Internal or External, That is the Question

This is one of the most asked question I answer related to backpacking. It is too bad there is not a simple answer. Don’t you hate it when someone answers your question with a question? Well unfortunately I have to ask. What kind of backpacking are you going to be doing? What kind of backpacker are you? There are many variables here. Let me give you the basics of the packs and the design issues involved and hopefully this will help you make a more informed decision. The design of the backpack internal or external is designed to make the load in the backpack more comfortable to carry. One way that these packs do this is to distribute the weight to areas of the body that are better able to carry this weight, like the hips and to a lesser degree the shoulders. This is a challenge for a backpack since it is usually a bag of sorts. Aha..in comes the frame. External frames distribute the weight to the frame and then splits the weight between the hips and shoulders through a waist belt and shoulder straps. The internal frame does the same except it has a frame inside the packs fabric. The internal frame pack design attempts to keep the weight closer to the body than the external frame pack. This makes sense if you think of someone standing with a bowling ball in their hands. If that person holds the bowling ball at arms length (Farther away from the body) the weight of the ball feels heavier than if the person held the ball close to the body. The weight is the same but the position makes a real difference. Thus internal packs can make a payload feel lighter than its external counterpart. However, the internal pack has some downsides. The first is heat and airflow. The pack is directly against your back and this will retain heat and inhibit airflow. Another downside is pockets and accessories. The internal pack does not have a frame on the outside of the pack to tie things onto and designers of internal packs generally try to keep the packs size and shape narrow and slim, usually minimizing the additional pockets etc. There are additional issues about pack design to write about but this is a good start.  Backpacks are a very personal item and is subject to personal preferences. There are some situations like trail running and climbing that the internal pack is obviously a better choice but for general use and backpacking it is to each his own. I will post more on pack design and concepts.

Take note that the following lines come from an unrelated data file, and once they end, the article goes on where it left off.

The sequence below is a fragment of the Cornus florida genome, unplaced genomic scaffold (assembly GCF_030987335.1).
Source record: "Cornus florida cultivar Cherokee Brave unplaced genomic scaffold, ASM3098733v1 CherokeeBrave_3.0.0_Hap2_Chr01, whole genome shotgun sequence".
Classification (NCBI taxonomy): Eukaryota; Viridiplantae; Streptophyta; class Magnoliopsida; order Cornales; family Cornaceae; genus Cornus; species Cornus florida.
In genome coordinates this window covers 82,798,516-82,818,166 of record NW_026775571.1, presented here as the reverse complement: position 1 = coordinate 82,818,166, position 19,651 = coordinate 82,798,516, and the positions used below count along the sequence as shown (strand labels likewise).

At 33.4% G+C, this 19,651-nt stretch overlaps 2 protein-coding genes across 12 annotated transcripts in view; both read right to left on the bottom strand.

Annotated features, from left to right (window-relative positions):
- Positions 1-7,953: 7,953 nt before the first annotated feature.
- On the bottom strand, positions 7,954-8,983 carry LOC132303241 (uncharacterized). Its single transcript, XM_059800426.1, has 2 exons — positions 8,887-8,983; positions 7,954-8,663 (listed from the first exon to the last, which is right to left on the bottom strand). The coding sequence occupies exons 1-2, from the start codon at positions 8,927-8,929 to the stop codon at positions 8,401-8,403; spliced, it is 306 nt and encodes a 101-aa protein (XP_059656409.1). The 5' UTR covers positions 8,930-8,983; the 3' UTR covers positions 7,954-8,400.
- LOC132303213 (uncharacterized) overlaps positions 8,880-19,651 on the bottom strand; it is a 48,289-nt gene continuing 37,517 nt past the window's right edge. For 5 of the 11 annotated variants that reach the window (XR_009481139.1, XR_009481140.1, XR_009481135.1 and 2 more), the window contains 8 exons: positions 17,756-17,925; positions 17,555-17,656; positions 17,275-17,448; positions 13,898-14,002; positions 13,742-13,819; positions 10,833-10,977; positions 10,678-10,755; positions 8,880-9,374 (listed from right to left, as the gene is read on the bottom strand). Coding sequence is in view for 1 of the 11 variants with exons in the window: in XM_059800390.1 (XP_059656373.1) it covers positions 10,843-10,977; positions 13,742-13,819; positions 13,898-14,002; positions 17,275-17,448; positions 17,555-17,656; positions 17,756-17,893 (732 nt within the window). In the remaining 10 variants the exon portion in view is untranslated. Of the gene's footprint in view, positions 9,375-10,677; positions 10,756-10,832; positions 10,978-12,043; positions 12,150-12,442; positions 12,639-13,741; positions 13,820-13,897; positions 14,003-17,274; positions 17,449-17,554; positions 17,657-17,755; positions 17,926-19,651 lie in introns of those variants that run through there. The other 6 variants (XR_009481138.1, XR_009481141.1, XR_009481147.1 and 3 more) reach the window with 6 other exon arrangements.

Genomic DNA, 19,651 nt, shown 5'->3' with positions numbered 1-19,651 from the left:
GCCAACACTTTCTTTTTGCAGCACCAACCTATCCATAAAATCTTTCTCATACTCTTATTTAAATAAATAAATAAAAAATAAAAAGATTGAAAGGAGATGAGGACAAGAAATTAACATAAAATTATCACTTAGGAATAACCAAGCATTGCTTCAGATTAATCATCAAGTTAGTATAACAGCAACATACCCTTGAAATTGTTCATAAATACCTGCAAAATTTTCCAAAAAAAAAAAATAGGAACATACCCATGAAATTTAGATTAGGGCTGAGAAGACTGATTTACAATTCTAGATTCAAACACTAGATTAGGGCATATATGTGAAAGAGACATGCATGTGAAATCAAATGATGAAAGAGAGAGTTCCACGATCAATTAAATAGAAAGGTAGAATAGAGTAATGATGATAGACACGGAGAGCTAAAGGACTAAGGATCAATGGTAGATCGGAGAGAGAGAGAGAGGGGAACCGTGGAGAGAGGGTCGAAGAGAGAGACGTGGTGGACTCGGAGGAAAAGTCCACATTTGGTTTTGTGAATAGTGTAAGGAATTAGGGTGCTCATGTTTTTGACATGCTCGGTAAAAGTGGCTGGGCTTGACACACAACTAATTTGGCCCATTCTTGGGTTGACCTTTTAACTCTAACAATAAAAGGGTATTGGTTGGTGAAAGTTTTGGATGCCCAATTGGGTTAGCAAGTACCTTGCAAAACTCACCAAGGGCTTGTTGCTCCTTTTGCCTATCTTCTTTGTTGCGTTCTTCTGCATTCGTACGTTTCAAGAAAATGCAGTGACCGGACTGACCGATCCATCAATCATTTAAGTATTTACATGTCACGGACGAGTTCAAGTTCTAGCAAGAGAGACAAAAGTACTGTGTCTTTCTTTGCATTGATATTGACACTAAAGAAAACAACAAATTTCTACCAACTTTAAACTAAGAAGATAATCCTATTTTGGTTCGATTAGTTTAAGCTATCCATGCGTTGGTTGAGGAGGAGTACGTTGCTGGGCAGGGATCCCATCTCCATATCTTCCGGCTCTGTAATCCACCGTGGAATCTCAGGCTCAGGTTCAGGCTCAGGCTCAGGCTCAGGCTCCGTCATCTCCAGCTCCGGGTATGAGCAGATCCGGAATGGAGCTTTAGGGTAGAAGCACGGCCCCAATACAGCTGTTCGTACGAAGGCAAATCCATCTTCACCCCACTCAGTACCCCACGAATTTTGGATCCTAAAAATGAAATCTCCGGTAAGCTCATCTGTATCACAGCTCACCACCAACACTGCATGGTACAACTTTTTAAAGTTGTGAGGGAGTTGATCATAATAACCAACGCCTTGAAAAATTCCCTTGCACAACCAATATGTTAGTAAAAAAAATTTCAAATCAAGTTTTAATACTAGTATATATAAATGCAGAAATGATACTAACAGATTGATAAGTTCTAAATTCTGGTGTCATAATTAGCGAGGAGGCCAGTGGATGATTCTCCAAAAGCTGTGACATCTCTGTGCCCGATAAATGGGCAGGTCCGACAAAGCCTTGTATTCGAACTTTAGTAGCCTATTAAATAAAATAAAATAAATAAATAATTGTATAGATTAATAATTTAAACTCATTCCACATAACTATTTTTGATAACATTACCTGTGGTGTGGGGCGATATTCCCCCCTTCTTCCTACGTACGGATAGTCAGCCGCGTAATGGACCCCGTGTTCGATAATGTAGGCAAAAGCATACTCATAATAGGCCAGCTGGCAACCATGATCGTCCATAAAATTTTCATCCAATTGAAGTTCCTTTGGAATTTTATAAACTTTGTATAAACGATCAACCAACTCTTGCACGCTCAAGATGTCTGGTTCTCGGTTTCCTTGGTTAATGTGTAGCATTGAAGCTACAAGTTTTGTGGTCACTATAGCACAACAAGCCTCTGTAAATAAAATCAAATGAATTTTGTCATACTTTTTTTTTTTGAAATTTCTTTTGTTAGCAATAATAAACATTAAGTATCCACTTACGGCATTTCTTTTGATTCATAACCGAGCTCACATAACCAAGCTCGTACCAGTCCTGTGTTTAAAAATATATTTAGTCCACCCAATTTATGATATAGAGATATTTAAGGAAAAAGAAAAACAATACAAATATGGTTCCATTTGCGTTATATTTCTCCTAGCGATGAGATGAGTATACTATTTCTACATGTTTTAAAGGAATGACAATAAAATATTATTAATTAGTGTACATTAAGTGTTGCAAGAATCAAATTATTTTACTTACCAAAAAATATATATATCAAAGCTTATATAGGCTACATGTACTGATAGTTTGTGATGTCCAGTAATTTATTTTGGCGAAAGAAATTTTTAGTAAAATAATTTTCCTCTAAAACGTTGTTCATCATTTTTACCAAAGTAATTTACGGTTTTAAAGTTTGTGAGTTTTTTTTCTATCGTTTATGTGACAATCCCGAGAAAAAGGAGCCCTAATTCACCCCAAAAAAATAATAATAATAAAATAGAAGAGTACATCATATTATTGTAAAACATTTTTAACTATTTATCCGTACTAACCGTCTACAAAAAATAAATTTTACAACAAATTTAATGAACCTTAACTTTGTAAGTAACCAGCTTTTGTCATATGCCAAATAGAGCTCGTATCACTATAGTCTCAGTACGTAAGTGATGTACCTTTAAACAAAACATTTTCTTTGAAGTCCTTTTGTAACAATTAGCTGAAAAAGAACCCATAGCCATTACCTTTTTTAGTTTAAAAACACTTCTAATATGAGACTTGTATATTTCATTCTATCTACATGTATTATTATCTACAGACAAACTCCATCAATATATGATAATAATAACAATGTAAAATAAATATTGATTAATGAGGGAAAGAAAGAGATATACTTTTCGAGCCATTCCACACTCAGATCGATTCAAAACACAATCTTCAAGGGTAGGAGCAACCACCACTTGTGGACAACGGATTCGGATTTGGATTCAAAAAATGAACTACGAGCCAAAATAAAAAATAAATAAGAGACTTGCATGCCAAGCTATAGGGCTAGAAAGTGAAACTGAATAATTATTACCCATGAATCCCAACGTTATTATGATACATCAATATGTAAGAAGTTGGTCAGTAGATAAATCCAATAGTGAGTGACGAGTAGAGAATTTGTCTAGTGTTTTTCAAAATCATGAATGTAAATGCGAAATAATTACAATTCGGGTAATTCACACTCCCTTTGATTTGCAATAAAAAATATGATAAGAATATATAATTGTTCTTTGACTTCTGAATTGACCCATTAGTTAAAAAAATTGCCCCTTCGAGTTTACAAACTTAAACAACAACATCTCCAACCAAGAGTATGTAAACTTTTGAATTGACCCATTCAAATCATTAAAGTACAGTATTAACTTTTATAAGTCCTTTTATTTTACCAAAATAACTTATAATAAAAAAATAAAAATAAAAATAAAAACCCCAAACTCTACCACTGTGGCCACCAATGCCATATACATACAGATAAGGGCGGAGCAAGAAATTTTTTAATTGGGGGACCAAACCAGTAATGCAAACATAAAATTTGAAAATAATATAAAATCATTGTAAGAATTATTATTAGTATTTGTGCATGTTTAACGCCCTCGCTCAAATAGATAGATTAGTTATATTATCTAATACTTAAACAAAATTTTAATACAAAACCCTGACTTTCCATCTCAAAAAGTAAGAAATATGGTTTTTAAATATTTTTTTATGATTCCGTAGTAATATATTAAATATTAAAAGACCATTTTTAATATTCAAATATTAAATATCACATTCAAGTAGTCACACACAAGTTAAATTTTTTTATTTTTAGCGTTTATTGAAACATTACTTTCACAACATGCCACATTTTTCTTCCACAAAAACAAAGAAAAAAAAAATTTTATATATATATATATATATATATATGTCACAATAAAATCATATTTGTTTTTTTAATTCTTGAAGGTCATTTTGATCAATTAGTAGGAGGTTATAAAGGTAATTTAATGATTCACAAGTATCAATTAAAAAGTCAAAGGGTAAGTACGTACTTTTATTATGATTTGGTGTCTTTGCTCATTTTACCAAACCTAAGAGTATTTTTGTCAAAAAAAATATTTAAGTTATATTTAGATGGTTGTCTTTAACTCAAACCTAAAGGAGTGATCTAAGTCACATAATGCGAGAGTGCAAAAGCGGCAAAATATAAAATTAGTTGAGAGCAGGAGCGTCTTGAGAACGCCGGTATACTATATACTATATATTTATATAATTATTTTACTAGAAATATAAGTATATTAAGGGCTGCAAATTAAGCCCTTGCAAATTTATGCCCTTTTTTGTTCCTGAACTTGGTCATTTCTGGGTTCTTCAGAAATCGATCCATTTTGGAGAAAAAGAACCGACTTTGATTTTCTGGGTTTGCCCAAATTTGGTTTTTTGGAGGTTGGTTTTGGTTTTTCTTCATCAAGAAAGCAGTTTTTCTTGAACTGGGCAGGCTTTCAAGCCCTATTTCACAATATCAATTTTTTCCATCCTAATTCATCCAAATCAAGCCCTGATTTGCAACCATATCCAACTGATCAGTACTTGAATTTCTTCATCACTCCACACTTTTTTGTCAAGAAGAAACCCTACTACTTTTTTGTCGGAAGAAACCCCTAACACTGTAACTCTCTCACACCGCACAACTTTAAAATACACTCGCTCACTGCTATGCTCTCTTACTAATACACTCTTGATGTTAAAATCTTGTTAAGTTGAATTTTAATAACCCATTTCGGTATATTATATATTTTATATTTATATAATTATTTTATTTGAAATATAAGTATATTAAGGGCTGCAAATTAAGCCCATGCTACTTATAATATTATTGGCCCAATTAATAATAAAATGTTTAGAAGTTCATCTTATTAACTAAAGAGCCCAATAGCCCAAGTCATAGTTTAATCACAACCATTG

What is the heaviest thing you carry backpacking?

This is the question you often ask yourself while you are huffing and puffing up the trail. This and how do I get rid of some of this weight. So what is the heaviest thing you carry backpacking? It may surprise you to learn it is probably the backpack itself. Most people think about the capacity and the durability of their pack and forget to think about the weight of the pack. Most pack weights exceed 5lb. when empty. I know that doesn’t seem too heavy but it is when you have to carry it all day over extreme terrain. I suggest you reexamine your pack size and see if you can downsize your pack to a smaller size to save some weight. Pack materials have improved and the pack weights have come down as a result. Look for a lightweight pack that fits your needs and try to avoid buying a pack that is bigger than what you really need. Most weekend backpacking trips should not require over 3000 cubic inches. This is a tight squeeze for some but it can be done. Think about what you pack and ask yourself “Am I sure I will use this item this weekend?” If your answer is “I might not” then you should probably leave it out.

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